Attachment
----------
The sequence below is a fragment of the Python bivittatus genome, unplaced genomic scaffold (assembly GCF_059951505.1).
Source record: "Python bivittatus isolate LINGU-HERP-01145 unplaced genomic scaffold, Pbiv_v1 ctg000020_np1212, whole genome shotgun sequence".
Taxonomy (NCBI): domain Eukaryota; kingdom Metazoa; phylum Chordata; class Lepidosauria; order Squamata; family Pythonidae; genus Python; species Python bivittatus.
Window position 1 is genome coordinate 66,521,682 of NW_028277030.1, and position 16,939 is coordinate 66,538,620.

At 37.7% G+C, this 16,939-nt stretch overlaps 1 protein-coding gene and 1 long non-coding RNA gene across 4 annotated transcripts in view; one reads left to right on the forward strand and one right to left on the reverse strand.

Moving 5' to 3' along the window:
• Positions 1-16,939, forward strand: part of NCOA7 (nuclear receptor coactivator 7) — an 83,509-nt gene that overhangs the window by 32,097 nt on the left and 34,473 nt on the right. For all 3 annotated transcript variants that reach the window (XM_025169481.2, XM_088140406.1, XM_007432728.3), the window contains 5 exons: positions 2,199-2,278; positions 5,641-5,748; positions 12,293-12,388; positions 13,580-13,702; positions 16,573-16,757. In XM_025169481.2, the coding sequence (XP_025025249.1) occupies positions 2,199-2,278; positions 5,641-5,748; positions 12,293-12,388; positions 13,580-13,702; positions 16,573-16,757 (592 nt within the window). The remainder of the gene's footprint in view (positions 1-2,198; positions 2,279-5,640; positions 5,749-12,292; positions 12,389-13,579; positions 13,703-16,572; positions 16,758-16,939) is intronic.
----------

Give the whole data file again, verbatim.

The sequence below is a fragment of the Python bivittatus genome, unplaced genomic scaffold (assembly GCF_059951505.1).
Source record: "Python bivittatus isolate LINGU-HERP-01145 unplaced genomic scaffold, Pbiv_v1 ctg000020_np1212, whole genome shotgun sequence".
Taxonomy (NCBI): domain Eukaryota; kingdom Metazoa; phylum Chordata; class Lepidosauria; order Squamata; family Pythonidae; genus Python; species Python bivittatus.
Window position 1 is genome coordinate 66,521,682 of NW_028277030.1, and position 16,939 is coordinate 66,538,620.

At 37.7% G+C, this 16,939-nt stretch overlaps 1 protein-coding gene and 1 long non-coding RNA gene across 4 annotated transcripts in view; one reads left to right on the forward strand and one right to left on the reverse strand.

Moving 5' to 3' along the window:
• Positions 1-16,939, forward strand: part of NCOA7 (nuclear receptor coactivator 7) — an 83,509-nt gene that overhangs the window by 32,097 nt on the left and 34,473 nt on the right. For all 3 annotated transcript variants that reach the window (XM_025169481.2, XM_088140406.1, XM_007432728.3), the window contains 5 exons: positions 2,199-2,278; positions 5,641-5,748; positions 12,293-12,388; positions 13,580-13,702; positions 16,573-16,757. In XM_025169481.2, the coding sequence (XP_025025249.1) occupies positions 2,199-2,278; positions 5,641-5,748; positions 12,293-12,388; positions 13,580-13,702; positions 16,573-16,757 (592 nt within the window). The remainder of the gene's footprint in view (positions 1-2,198; positions 2,279-5,640; positions 5,749-12,292; positions 12,389-13,579; positions 13,703-16,572; positions 16,758-16,939) is intronic.